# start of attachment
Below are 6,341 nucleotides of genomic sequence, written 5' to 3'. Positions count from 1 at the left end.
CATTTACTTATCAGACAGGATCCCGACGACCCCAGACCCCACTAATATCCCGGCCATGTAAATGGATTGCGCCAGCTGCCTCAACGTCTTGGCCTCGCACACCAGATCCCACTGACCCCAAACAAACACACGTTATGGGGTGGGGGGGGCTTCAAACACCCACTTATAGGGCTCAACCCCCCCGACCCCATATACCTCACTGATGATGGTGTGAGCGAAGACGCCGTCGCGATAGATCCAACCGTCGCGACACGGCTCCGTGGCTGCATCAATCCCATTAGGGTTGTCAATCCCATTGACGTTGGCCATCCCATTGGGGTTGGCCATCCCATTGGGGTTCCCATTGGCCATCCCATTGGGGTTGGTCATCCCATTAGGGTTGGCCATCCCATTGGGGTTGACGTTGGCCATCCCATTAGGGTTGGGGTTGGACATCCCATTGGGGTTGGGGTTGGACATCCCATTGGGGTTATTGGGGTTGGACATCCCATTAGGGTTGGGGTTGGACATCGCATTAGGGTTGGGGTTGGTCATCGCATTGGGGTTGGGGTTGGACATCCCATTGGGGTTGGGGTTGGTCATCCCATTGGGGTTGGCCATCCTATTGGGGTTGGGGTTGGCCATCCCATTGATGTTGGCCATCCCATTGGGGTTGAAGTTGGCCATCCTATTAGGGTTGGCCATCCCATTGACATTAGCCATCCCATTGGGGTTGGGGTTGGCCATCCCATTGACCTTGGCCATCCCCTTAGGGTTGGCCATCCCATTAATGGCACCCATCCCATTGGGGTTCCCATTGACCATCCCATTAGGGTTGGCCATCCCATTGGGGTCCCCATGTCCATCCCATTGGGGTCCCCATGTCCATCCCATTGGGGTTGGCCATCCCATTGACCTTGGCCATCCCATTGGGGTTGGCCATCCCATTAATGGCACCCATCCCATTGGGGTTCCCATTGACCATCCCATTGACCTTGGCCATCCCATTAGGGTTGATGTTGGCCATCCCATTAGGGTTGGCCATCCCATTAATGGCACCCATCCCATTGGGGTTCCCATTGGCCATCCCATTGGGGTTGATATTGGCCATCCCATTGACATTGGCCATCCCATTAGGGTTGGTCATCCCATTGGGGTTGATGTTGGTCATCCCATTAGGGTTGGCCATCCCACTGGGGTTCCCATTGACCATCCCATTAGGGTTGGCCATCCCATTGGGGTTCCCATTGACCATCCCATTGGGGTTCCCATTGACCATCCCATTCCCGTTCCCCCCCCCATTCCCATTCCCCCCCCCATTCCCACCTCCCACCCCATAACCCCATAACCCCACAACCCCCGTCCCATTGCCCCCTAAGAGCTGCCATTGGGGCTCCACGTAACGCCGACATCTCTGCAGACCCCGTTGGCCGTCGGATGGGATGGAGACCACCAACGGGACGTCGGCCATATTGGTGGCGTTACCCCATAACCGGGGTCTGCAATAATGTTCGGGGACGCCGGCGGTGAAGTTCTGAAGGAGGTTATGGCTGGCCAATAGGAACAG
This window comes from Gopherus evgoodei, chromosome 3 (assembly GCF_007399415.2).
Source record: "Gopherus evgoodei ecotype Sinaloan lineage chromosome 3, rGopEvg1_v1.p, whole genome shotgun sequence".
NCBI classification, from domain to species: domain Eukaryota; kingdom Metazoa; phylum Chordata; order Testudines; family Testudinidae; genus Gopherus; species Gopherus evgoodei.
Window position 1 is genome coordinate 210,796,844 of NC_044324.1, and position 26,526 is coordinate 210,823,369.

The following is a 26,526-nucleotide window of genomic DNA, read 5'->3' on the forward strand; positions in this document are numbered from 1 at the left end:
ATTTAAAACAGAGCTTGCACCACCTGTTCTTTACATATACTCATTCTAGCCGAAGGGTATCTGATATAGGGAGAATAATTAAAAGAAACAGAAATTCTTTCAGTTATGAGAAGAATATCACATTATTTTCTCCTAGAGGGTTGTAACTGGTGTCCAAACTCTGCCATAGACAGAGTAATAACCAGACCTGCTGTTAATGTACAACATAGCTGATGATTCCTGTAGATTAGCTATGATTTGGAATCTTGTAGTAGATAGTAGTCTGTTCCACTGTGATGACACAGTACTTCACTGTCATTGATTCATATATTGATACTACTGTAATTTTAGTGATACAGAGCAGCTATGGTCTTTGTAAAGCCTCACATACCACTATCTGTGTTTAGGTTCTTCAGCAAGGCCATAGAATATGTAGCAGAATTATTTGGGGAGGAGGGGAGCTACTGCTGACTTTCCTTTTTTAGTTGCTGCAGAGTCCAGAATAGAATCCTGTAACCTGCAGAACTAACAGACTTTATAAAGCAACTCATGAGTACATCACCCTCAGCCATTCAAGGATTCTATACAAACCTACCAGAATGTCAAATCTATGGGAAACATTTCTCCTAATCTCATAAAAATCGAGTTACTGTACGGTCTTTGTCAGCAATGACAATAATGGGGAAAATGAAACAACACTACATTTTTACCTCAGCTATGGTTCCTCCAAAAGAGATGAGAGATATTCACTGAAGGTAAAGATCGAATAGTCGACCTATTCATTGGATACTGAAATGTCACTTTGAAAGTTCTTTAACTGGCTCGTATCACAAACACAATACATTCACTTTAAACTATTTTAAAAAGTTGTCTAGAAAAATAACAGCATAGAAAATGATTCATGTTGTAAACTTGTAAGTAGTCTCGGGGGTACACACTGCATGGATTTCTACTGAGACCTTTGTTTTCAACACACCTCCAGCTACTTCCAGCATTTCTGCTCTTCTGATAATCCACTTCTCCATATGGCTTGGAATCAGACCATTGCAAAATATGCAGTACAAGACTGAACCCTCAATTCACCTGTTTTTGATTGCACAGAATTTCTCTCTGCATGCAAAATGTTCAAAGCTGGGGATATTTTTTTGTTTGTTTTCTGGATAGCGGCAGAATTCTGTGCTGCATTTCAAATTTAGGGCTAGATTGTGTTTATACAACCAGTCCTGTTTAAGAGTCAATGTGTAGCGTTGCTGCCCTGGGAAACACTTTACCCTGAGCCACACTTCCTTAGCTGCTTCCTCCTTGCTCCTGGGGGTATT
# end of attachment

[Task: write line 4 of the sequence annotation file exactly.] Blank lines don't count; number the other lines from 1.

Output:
Source record: "Gopherus evgoodei ecotype Sinaloan lineage chromosome 3, rGopEvg1_v1.p, whole genome shotgun sequence".